Now that Dzhokhar Tsarnaev has been found guilty of 30 criminal charges stemming from his involvement in the Boston bombing, 17 of which warrant a potential death sentence, he is literally facing a life or death situation. The guilt phase of his hearing ended with the delivery of the guilty verdict, but the sentencing phase has yet to begin. Tsarnaev only has two potential sentences: life in prison without the possibility of parole, or Tsarnaev will receive the death penalty. Who will make this decision, and how will they make it? What are the guidelines for sentencing someone to death rather than life without parole?
The standards for sentencing vary across the country. The United States Supreme Court ruled that the death penalty was unconstitutional in Furman v. Georgia (1972) because the standards for applying it lacked consistency, and it was assigned too arbitrarily. That is to say, it was essentially a matter of chance who received the death penalty and who got life in prison — there was no system for selecting a punishment. Four years later, in 1976, the Supreme Court ruled in Gregg v. Georgia that the death penalty was constitutional if applied with guided discretion from a judge. What does that mean for the jury?
How Does The Jury Decide?
For a jury tasked with deciding someone's life-or-death fate, there have to be guidelines handed down to the jurors from the court — otherwise, the jurors could go back and forth forever, arguing emotional appeals with each other. Having guided discretion means having certain rules within a state's death penalty statute that limit the number of people who can be sentenced to death. Every state that allows the death penalty has these guided discretion rules. For states, the death penalty is only valid for murder, no other crimes. For each state that allows executions, these rules fall into two main categories: aggravating factors and mitigating factors.
What Makes A Murder Especially Bad?
Aggravating factors are things about the crime that make it especially bad. Common aggravating factors include torture, committing murder in the course of committing another felony, and killing a police officer or child. Many states allow the death penalty for crimes that are especially "heinous, atrocious or cruel," or "outrageously and wantonly vile, horrible or inhuman." This means jurors are allowed to decide whether a murder is so especially terrible and cruel that it violates all sense of humanity. That's pretty broad discretion for a bunch of average citizens to decide.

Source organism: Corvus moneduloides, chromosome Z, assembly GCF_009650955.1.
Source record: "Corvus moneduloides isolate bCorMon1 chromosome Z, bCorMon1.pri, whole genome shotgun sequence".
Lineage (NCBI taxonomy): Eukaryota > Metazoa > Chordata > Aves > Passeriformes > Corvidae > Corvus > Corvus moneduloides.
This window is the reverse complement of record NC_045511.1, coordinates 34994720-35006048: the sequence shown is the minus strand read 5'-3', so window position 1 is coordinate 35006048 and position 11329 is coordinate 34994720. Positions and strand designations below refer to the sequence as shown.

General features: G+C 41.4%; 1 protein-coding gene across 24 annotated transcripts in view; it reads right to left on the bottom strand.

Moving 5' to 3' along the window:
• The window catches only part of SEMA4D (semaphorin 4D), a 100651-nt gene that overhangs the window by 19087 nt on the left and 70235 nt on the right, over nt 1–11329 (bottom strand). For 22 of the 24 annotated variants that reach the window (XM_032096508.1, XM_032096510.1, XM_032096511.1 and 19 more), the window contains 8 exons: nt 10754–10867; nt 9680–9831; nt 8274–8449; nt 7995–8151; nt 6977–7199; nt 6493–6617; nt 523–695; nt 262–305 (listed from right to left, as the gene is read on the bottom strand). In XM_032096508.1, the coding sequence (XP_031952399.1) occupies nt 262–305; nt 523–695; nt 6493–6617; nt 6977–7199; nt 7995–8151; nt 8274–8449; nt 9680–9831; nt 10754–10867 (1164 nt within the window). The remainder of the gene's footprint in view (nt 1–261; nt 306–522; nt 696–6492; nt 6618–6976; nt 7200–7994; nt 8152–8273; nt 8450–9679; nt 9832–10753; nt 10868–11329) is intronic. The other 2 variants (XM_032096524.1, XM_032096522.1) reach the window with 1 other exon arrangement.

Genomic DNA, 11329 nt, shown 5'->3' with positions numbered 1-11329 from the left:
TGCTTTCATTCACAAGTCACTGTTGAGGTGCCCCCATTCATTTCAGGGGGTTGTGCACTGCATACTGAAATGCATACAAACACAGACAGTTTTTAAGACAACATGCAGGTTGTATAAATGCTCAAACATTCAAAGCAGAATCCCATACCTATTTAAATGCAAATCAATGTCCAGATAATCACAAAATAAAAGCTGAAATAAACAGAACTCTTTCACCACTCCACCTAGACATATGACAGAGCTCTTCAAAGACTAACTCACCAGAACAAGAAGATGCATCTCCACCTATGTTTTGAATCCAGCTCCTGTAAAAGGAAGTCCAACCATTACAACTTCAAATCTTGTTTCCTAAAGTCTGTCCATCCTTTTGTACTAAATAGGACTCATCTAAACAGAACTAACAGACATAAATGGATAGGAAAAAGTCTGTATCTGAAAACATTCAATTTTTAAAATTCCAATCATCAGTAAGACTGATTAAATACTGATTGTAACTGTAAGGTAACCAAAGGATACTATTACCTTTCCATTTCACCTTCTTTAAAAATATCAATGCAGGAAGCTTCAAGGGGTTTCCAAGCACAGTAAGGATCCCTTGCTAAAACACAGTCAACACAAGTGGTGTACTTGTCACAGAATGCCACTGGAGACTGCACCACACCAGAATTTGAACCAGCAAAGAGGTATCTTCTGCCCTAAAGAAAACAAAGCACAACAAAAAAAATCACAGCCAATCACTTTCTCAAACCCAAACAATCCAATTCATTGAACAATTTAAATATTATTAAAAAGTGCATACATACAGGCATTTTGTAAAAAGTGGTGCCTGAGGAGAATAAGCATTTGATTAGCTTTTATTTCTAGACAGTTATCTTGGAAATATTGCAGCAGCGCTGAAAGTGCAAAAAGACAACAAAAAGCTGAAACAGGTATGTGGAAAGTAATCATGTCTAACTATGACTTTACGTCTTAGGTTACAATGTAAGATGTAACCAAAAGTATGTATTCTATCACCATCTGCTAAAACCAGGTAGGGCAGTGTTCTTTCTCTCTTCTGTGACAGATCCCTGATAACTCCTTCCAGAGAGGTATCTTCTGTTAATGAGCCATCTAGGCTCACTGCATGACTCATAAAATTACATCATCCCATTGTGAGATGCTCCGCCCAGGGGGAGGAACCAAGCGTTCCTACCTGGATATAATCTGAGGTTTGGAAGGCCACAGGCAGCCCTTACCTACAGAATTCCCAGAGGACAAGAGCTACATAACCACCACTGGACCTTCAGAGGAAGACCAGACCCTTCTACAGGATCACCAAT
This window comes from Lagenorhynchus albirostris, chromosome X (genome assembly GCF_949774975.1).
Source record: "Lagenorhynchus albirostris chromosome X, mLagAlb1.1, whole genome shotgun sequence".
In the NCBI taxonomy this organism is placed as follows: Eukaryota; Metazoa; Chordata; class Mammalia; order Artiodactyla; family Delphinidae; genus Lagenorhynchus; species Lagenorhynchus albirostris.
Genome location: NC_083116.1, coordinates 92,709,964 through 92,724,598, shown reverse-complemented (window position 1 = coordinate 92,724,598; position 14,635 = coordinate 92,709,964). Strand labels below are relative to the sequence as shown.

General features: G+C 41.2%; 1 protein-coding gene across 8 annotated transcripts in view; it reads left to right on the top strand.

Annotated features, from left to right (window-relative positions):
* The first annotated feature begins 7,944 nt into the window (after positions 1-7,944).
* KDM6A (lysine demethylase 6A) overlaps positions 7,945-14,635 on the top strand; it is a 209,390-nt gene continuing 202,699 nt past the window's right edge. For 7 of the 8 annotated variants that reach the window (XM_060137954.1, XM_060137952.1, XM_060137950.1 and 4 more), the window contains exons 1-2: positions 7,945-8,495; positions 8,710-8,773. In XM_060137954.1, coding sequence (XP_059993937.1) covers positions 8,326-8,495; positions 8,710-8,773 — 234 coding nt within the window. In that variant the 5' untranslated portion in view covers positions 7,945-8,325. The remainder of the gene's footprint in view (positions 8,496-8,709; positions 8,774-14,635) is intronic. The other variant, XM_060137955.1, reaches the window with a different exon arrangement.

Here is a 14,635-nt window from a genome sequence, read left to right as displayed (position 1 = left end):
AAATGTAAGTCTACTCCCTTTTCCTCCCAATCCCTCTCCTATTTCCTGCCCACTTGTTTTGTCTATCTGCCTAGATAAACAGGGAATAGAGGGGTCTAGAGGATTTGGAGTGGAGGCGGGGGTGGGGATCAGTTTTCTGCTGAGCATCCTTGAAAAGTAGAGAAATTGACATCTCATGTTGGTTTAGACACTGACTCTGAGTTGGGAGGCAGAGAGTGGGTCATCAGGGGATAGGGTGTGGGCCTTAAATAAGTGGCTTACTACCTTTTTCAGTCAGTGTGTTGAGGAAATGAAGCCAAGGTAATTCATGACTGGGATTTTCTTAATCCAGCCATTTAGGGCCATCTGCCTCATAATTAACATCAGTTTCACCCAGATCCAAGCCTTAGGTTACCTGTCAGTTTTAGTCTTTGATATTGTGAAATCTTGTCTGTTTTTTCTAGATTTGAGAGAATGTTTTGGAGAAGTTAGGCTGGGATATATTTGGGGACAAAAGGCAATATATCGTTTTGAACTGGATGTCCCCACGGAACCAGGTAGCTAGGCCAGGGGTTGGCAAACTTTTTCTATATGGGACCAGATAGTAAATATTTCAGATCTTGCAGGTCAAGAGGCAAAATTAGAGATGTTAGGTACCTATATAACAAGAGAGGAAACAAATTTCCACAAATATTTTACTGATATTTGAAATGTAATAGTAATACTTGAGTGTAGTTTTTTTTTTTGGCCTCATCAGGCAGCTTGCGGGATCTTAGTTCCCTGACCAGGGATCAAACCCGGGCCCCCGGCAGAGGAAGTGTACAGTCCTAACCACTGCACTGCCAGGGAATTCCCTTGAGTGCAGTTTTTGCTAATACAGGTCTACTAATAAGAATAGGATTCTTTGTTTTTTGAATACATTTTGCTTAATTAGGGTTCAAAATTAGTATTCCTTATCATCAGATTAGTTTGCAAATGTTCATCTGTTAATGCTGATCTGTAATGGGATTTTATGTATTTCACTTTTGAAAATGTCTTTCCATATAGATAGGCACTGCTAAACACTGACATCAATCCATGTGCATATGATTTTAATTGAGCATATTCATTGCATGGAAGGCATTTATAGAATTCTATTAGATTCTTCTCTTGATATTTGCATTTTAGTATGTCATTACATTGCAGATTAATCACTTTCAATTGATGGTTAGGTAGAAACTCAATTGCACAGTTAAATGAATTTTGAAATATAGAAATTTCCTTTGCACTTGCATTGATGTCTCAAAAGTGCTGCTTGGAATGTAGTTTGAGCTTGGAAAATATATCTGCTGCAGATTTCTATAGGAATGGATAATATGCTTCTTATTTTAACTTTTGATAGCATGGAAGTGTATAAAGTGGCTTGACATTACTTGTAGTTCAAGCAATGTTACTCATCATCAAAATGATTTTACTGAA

Mitigating factors are things about the crime that might make the jury feel softer towards the defendant. Usually, these factors have to do with the defendant's background, and they try to make him or her appear less culpable of the crime. These can vary widely. Common mitigating factors include evidence of an abusive childhood, lack of intention to commit murder, or extreme emotional distress.
So what does all this have to do with Tsarnaev? It has everything to do with Tsarnaev. Since his case is a federal one and not a state case, he will be sentenced according to federal death penalty statutes. Interestingly, Massachusetts, where the bombing took place, does not allow the death penalty. Even though the state doesn't have a death penalty law, the federal law still applies to Tsarnaev's case.
What's really interesting about this case — besides the intensely public nature of the crime and all the media attention — is the fact that Tsarnaev's fate will be decided by the same jury that convicted him. In many states, defendants have bifurcated trials — that means that one jury convicts them, and then a new, fresh jury decides their sentence. But the federal government also ruled that it's OK to have unitary trials, where the same jury makes both decisions. What's the reason for doing this? Here's what the Supreme Court said in their decision:
The Constitution does not prohibit the States from considering that the compassionate purposes of jury sentencing in capital cases are better served by having the issues of guilt and punishment resolved in a single trial.
The reason not to have the same jury decide everything is because there might be concern that the jury is biased towards giving the death penalty because they already ruled the defendant is guilty. But the Supreme Court said the "compassionate" purpose of a secondary jury can also be served by the same jury that convicted the defendant.
Ultimately, what does this all mean for Tsarnaev? Will he be sentenced to death or life? In order to decide on the death sentence, the jury must find that the aggravating factors in his case outweigh the mitigating factors, and there's no mathematical formula for that. They'll have to figure it out together. But you can consider the factors yourself.
The prosecution will talk about the following things in sentencing that make Tsarnaev look especially bad:
- intentional killing and injuring
- creating a risk of death for multiple people
- the "heinous, cruel and depraved" aspect of the crimes
They will also likely talk about Tsarnaev's encouragement to others to do similar crimes, the lifelong impact on his hundreds of victims, and his apparently total lack of remorse.
The death penalty is supposed to be reserved for the worst of the worst offenders — that's the point of the whole guided discretion thing. Tsarnaev's lawyers will argue that he's not the worst of the worst because his brother convinced him to carry out the bombings. They'll also cite these mitigating factors:
- no prior criminal record
- being the secondary participant
- difficulty adjusting to American life as an immigrant
We can expect the hearing to begin as early as next week.
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